Day 7: Big Bull and Little Burro


The morning was slow-starting as I built log cabins of tape around my blisters, flossed the thread, squeezed again, and finally bandaged. “Ok. This doesn’t last that long,” I reminded myself. Just get through each day, and before I know it I won’t even realize I’m not thinking about my feet.

The yucca fields were quite pretty, and we wended toward the Little Burro mountains, the desert displaying both sides of its character, skeletons and unexpected blooms. When my spirits sank with pain I called my brother, and he brightened me up again, with goofy banter and absurd ideas, and plans to come intercept us in Pie Town.

We started up a canyon and trees appeared, some type of live oak maybe, and after a break in the fabulous deep shade of a rock wall we reached the engineer’s well, which seemed like it could not possibly have water due to no electrical mechanism to run the pump, but it did. Prana puzzled over this as we filtered 3 gallons of excellent water. Some kind of black and white songbird the size of a robin with an orange stripe on its wing trilled and trilled and trilled, and 4 other hikers trickled in. There was too much cow shit everywhere for a self-care break, so Prana and I headed up the trail to eat lunch. 2 miles was all my blisters could handle under the extra 10 pounds of water, and a perfect tree beckoned, spreading an umbrella of shade overlooking the gullies below and Lordsburg in the desert beyond. I rolled the cork balls against my knee and quad and hamstring and calf (as I have at almost every break today), and willed my cells to truck away all the edema. “I just have to get through each day,” I tell myself, and before I know it I won’t even notice I’m not changing every movement to accommodate my knee.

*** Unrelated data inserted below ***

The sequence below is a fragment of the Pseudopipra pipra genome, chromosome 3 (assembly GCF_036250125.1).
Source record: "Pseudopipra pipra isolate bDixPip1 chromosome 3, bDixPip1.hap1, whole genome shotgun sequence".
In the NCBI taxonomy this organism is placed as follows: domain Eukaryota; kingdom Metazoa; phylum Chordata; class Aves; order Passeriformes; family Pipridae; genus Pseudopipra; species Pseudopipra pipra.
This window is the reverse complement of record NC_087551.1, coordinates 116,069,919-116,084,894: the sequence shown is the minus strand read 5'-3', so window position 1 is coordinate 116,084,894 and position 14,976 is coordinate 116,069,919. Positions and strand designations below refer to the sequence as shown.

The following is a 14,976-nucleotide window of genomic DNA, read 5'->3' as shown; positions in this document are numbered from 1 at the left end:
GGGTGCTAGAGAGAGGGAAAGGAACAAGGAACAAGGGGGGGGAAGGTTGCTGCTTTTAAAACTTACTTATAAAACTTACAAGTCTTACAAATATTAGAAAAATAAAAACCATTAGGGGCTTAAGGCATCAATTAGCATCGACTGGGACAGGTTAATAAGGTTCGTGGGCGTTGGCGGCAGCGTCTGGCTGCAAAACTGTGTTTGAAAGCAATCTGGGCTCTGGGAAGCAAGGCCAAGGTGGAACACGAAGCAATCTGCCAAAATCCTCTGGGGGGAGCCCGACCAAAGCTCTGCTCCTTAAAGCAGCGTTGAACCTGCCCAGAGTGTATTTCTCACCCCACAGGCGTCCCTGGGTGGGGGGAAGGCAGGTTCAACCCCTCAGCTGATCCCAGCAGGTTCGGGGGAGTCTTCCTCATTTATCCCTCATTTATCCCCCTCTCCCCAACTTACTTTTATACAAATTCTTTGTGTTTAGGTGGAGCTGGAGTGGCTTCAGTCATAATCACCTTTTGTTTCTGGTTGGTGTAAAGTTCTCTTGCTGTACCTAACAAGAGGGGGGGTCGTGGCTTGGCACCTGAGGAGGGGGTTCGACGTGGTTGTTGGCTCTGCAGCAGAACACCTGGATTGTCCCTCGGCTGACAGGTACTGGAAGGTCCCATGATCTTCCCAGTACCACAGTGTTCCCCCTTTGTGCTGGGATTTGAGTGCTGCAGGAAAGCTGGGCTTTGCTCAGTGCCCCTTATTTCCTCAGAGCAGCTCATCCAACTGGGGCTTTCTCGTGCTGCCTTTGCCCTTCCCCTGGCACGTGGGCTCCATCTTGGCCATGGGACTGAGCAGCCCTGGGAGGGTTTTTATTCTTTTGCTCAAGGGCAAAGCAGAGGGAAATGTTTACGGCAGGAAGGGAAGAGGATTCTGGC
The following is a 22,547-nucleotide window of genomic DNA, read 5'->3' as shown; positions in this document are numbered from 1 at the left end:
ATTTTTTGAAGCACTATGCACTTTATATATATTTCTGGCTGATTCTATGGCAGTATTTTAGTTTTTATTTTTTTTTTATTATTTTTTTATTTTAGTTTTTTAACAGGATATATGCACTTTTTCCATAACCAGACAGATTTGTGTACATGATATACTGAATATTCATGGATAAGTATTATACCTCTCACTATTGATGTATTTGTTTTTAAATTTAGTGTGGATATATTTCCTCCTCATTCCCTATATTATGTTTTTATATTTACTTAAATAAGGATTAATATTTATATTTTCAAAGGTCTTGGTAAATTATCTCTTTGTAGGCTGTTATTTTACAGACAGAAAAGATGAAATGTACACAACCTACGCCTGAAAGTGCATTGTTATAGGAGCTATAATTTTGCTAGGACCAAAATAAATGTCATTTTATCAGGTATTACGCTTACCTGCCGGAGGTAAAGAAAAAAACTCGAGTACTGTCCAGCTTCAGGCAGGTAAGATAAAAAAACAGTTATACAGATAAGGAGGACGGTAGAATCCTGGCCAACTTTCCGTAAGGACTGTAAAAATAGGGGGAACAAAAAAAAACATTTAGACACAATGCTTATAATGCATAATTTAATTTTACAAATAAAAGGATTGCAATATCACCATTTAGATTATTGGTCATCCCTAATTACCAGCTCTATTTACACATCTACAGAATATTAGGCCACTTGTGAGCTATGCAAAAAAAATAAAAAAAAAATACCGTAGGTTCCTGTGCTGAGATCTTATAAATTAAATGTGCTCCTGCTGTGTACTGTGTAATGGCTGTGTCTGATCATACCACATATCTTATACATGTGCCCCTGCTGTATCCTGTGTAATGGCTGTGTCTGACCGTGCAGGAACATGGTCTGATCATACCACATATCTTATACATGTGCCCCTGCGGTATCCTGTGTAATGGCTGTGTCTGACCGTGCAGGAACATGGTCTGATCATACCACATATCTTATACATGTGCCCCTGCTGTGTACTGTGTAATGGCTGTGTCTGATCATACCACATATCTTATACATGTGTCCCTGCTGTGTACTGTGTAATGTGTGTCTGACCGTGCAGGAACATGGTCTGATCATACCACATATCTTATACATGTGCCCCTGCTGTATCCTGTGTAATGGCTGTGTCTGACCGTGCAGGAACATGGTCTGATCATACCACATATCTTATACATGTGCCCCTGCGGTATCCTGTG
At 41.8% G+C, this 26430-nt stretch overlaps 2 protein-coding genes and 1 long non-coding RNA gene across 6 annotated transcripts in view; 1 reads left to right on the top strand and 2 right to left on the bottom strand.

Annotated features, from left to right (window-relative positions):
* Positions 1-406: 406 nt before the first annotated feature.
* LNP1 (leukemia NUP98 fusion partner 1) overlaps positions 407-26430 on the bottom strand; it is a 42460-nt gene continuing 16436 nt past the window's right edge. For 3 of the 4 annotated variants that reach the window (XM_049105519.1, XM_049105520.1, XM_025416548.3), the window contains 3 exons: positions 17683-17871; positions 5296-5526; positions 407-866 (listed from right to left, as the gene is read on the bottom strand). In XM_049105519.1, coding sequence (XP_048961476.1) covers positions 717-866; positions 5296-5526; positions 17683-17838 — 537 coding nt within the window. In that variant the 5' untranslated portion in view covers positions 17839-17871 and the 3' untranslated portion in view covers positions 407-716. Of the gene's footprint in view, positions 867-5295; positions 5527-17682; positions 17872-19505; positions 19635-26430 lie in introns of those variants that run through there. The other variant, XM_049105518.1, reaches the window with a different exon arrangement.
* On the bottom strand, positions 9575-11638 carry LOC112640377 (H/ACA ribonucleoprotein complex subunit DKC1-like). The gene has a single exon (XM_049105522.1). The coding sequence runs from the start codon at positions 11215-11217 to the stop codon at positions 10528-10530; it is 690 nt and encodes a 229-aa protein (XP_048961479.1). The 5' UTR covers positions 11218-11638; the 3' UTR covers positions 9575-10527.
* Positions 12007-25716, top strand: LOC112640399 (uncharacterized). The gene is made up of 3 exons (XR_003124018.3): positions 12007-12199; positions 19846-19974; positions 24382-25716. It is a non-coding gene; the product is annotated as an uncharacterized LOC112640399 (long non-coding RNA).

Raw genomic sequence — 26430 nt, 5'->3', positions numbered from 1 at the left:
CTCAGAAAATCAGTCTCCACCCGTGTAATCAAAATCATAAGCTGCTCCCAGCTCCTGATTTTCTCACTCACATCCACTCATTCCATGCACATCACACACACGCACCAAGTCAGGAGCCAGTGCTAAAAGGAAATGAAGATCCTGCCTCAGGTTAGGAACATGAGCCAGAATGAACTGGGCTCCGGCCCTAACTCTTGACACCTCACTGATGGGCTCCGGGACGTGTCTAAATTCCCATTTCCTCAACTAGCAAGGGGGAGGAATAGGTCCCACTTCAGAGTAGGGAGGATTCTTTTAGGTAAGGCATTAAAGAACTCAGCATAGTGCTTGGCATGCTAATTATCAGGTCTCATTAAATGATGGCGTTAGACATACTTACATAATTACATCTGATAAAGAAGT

More winding through gullies, lovely with little clumps of granitic boulders and chunks of white quartz in the sand, and just as I was about to call for a break again, Prana froze in his tracks ahead. I heard voices from high on the hillside – two hikers who passed us at lunch- and put together they’ve been chased uphill by the pawing, posturing bull that has caught Prana’s attention. He and I bushwhacked far up and around, usually an enjoyed kind of hiking, but friction played hell as my feet slid in my shoes on the loose hillside. Prana convinced me to wait for a break until he found another fabulous shade tree, and at first I was pissy, as it’s hard enough to declare breaks when I need them, but did it prove worth it- the breeze raking the ridge was almost like air conditioning.

Small ridges and clumps of mountains filled every view to the horizons. At last we crested the Little Burros, and magically on the backside appeared a perfectly manicured single track trail. It wound down and around amongst twisted junipers, the ground now reddish sand, the Black Range looming in the distance. Stunning!

My stride shortened and slowed as I tried to figure out how to keep moving. Eventually I came upon Prana staring at the sway of branches of the first pine tree of the trail. We cooked dinner at its feet, debated camping, but carried on, all distances currently dictated by my feet, and how much they can tolerate in one day. Gah!

Our camp did end up below another pine, surrounded by cliff rose and juniper, in a coarse-sand wash, the almost-full moon beaming down.

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